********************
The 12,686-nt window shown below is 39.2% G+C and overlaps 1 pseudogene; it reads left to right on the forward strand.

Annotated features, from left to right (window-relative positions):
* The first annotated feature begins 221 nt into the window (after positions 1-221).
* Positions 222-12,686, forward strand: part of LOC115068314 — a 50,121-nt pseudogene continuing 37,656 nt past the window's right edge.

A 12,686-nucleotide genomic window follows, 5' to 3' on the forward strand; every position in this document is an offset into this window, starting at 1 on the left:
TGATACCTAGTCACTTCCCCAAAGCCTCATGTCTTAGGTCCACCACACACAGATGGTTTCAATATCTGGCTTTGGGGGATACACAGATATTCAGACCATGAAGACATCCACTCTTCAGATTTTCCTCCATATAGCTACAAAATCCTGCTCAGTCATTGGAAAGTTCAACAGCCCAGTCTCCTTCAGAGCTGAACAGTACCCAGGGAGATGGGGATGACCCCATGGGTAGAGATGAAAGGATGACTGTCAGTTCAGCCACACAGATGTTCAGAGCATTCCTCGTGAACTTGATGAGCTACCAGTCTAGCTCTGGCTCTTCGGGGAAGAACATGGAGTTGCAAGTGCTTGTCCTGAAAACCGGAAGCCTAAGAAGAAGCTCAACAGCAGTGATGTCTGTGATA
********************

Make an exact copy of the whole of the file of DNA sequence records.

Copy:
The 12,686-nt window shown below is 39.2% G+C and overlaps 1 pseudogene; it reads left to right on the forward strand.

Annotated features, from left to right (window-relative positions):
* The first annotated feature begins 221 nt into the window (after positions 1-221).
* Positions 222-12,686, forward strand: part of LOC115068314 — a 50,121-nt pseudogene continuing 37,656 nt past the window's right edge.

A 12,686-nucleotide genomic window follows, 5' to 3' on the forward strand; every position in this document is an offset into this window, starting at 1 on the left:
TGATACCTAGTCACTTCCCCAAAGCCTCATGTCTTAGGTCCACCACACACAGATGGTTTCAATATCTGGCTTTGGGGGATACACAGATATTCAGACCATGAAGACATCCACTCTTCAGATTTTCCTCCATATAGCTACAAAATCCTGCTCAGTCATTGGAAAGTTCAACAGCCCAGTCTCCTTCAGAGCTGAACAGTACCCAGGGAGATGGGGATGACCCCATGGGTAGAGATGAAAGGATGACTGTCAGTTCAGCCACACAGATGTTCAGAGCATTCCTCGTGAACTTGATGAGCTACCAGTCTAGCTCTGGCTCTTCGGGGAAGAACATGGAGTTGCAAGTGCTTGTCCTGAAAACCGGAAGCCTAAGAAGAAGCTCAACAGCAGTGATGTCTGTGATA